Asbestos Health and Safety
The hazards of asbestos have long been common knowledge and there are strict regulations in place to ensure that anyone who is working with the material or involved in work where it might be present is protected. However, the consequences of breaking those regulations can be severe, both in terms of health risks for those doing the work and for the companies who are found guilty.
Two companies have been fined a total of £14,000 after unsafe asbestos work was carried out on a property.
Bourne Valley Construction Services (BVCS) had been given the job but sub-contracted out the work to Kingston Asbestos Services (KAS).
KAS agreed that they would carry out repair works. During work to remove damaged wall coverings in the kitchen area, a worker cut into a piece of boarding that turned out to be asbestos insulation board.
The HSE began an investigation and discovered that BVCS had failed to plan the work and pass on appropriate information to KAS. Both companies were jointly responsible for making arrangements for the refurbishment and demolition survey. Because of this, the work was carried out without any idea of whether asbestos was on site, how much might be there and how widespread it could be.
Bourne Valley Construction Services Ltd pleaded guilty to breaching Regulation 13 (2) of the Construction (Design & Management) Regulations 2007. They were fined £8,000 and ordered to pay full costs.
Kingsley Asbestos Services Ltd pleaded guilty to breaching Regulation 5 (1) (a) of the Control of Asbestos Regulations 2012. They were fined £6,000 and ordered to pay full costs.
The HSE said that about five thousand people still die due to asbestos each year, with around twenty tradesmen dying each week because of previous exposure to the substance.
Because BVCS were in control of the works, they should have provided information identified in an asbestos survey or assessment to KAS as their subcontractor.
So what could have caused this work to be carried out without the correct asbestos refurbishment and demolition survey being carried out?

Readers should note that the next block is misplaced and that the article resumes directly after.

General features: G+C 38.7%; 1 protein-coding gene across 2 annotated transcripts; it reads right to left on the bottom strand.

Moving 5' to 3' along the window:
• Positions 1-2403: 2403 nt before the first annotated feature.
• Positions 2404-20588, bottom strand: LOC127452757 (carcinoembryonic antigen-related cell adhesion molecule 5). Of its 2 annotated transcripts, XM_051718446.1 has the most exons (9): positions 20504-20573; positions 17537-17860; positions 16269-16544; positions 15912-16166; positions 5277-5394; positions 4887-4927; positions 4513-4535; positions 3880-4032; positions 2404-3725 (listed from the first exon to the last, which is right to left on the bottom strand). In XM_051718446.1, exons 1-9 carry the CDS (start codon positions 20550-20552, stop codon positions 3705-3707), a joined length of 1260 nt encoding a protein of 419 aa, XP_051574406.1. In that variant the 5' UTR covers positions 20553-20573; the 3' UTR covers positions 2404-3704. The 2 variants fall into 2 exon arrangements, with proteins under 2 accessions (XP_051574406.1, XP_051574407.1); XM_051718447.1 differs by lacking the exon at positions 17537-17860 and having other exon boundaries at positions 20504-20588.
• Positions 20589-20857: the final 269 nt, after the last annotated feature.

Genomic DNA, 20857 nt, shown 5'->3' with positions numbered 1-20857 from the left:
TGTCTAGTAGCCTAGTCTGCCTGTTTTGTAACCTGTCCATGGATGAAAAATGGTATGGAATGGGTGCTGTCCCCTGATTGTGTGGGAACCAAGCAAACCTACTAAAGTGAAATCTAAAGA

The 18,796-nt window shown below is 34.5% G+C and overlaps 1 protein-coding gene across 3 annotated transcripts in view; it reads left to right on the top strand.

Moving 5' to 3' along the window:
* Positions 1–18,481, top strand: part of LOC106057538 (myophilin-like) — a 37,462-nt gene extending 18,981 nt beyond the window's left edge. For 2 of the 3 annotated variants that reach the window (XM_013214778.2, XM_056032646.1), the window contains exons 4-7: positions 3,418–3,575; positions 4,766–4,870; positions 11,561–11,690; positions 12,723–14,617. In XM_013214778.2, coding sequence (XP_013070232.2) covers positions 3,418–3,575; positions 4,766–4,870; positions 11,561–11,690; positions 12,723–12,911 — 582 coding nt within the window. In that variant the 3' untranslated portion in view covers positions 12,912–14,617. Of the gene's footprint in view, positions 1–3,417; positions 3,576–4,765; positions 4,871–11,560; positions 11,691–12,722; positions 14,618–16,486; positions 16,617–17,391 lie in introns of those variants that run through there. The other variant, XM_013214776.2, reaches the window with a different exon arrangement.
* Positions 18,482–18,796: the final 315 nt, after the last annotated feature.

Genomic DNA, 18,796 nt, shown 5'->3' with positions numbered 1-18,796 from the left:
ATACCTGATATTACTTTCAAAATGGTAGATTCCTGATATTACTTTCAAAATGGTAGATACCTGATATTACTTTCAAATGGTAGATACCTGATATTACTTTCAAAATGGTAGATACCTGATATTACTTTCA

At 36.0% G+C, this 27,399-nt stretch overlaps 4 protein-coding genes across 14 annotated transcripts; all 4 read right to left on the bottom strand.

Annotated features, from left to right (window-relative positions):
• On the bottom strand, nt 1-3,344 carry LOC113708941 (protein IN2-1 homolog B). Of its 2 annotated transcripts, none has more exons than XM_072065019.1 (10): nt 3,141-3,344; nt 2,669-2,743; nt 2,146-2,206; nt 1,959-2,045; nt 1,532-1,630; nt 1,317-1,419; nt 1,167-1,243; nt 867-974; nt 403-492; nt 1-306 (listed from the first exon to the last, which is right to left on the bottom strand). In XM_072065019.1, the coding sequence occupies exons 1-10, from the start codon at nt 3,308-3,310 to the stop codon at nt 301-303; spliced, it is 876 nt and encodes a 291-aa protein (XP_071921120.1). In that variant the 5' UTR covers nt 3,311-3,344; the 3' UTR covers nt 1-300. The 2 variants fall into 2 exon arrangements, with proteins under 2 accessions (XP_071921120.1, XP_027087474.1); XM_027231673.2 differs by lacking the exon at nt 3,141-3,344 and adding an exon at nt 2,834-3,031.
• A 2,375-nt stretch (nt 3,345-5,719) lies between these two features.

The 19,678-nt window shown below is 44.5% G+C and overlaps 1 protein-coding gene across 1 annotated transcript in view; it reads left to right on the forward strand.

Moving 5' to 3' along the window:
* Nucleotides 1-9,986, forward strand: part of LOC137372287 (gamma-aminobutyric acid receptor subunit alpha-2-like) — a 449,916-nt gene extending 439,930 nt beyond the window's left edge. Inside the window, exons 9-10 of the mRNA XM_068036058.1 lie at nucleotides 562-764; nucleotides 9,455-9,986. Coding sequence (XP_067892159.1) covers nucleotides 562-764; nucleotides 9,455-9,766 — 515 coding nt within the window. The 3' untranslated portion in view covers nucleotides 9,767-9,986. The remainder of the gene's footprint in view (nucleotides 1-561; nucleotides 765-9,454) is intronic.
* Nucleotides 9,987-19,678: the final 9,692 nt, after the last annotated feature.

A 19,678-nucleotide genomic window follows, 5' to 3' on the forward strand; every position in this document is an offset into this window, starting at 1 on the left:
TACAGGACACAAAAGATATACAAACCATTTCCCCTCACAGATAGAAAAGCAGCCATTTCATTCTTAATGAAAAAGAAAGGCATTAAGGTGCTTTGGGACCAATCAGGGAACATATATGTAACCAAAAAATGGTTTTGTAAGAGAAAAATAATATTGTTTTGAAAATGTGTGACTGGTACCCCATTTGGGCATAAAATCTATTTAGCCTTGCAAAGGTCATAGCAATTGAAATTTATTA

Cutting corners, cost/time saving
Bad communication or confusion
What is more saddening in this case is that both companies should be aware of the devastating effect asbestos has on the lungs and the appalling loss of life that this can cause.
The devastation that asbestos can cause is just as real as a fall from height, despite the effects of the substance not becoming apparent for many years.
What could have been done?
Ensure the work is planned and carried out in line with current legislation.
Engage a competent asbestos surveyor to survey to the correct level for the anticipated work.
The samples should be analysed by a UKAS (United Kingdom Accreditation Service) accredited laboratory.
Once the asbestos results are back, the findings should dictate how you proceed.
Do not cut corners – if you are not sure about material on which work is due to be carried out, have the suspected area analysed.
Ensure all staff have received the correct level of training for their task and remember to carry out refresher training.
Always make sure the work has been properly planned.
Carry out contractor/sub-contractor checks to ensure they are competent for their intended task.
Check the sub-contractor complies with all the planned work. Do not leave it to chance.
Communicate and monitor that all the instructions are understood by everyone involved.
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